Notes from the Field: An Interview with David Kelly, Head Teacher, BridgeEnglish, Chile
Interested in teaching English in South America? I spoke to David Kelly, Head English Teacher at BridgeEnglish in Santiago, where the focus is on teaching business English to professionals. Read on to learn what those who sign up for our IDELT certification course in Santiago, or take part in our Teach in Chile Internship, can expect.
Can you tell us a bit about yourself first, David? What led you to teach in Chile?
When I left university – many years ago – my first real employment was teaching physics and math at the high school level. My career then diverged into the new and exciting field of computer sciences and I was employed in that field, in various countries, for about 25 years. During the latter part of that period I moved to Chile on a permanent basis (in 1988) and so have an in-depth appreciation of the social and business culture here. I returned to teaching about 15 years ago, and then subsequently began to teach English to adult business students.
I joined BridgeChile in 2009 and came onto the administrative staff a year later. I have been Head Teacher since the end of 2010 and really enjoy the daily interaction with our 60 or so teaching staff, as well as with our business clients.
Why would you recommend teaching in Chile?
I think there are two major benefits that teachers can take away from Chile:
1) A rich cultural experience and understanding of differences in both social and business interactions. The Chilean people that our teachers will meet are generally charming, educated, motivated learners and genuinely interesting and welcoming people. Most of our teachers will learn about these differences as they teach the English language – part of a cultural experience that is particularly rewarding.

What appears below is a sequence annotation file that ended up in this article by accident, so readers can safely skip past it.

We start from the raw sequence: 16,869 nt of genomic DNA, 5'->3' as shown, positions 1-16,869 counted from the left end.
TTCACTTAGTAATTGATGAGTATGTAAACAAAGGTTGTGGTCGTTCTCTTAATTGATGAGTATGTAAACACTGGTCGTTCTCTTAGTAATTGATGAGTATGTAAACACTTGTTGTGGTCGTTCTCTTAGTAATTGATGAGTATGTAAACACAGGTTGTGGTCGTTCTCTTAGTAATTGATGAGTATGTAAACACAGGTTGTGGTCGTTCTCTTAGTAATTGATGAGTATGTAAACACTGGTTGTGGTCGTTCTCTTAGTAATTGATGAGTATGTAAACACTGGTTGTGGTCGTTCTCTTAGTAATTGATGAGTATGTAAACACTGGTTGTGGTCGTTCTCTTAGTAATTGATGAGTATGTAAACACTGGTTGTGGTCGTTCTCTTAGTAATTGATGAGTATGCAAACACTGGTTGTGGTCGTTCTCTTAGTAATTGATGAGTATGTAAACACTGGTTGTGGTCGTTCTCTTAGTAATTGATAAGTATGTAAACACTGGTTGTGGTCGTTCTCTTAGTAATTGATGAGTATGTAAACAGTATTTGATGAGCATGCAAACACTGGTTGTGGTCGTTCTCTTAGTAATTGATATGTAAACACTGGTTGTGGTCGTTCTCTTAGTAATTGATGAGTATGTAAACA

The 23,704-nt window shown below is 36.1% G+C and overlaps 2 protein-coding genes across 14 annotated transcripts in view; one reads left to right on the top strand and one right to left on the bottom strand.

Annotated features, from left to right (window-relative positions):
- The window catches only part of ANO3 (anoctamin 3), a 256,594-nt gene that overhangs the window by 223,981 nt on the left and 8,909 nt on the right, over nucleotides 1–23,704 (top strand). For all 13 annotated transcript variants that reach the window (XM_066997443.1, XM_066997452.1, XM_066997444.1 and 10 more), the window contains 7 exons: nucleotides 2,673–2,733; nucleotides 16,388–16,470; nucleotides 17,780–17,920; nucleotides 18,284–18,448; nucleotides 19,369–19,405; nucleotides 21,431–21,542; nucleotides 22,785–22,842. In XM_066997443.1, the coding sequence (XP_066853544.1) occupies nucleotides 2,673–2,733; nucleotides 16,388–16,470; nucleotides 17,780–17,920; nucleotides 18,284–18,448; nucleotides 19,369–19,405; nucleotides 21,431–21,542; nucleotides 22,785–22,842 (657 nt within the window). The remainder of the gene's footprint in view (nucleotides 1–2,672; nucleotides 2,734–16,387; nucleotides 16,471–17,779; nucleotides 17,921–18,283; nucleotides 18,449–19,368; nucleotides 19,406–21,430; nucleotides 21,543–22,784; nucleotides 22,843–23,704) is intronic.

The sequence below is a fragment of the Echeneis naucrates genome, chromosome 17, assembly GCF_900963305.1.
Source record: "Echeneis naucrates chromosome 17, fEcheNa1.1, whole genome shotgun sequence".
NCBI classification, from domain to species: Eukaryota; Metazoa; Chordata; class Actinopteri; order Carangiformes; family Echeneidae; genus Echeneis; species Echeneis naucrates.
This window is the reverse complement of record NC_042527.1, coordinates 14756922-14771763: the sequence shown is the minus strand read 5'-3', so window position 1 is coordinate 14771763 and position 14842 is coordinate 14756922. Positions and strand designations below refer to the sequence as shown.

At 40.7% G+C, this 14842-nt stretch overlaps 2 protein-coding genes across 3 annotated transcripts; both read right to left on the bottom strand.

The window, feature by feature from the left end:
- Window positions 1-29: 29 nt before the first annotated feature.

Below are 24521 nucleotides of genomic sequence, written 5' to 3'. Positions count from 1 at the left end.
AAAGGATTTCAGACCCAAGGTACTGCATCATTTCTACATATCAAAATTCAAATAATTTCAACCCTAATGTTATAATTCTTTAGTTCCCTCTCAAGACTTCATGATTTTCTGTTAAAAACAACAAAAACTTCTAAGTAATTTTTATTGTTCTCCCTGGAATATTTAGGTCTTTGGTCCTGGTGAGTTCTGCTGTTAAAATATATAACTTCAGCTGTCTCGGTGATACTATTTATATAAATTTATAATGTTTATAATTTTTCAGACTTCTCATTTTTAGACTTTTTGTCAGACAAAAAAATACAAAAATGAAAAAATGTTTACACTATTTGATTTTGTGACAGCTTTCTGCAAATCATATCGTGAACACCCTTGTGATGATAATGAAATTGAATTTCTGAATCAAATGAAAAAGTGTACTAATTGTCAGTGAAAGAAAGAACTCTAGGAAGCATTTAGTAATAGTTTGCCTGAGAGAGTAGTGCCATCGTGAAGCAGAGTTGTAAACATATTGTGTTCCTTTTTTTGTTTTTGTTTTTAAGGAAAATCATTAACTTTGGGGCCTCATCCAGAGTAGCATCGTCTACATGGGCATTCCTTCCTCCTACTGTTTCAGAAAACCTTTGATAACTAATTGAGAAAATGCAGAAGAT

2) Teaching English in the BridgeChile environment also provides a graduated professional experience, using our focused methodologies, program structures and technical guidance. In Santiago, we are one of the larger language institutes, and we have developed very clear professional guidelines that serve our teachers throughout their careers, in locations worldwide, and help them to build a professional approach to ESL.
I think it is also fair to mention that our teachers don’t take away much money! In Latin America, teachers are not paid generously – the rewards are more in the experience itself, and in the resulting professional and personal development I’ve mentioned!
What is the profile of a typical student in a Bridge English class?
Virtually all our students are motivated business professionals, frequently working for a multinational or export-oriented company. They have university degrees and, frequently, post-graduate studies in their chosen field. The average age would be in the thirties, but there are a significant number of older students that now need English to continue their career advancement.
The majority of our students can understand written English, as they have been using English texts in both the university and professional environment. More than half, however, will have little oral comprehension or expression, so our communicative approach, based on giving students the chance to practice using what they’ve learned in a real context, is critical to their advancement.
Why do teachers need a special course to teach business English?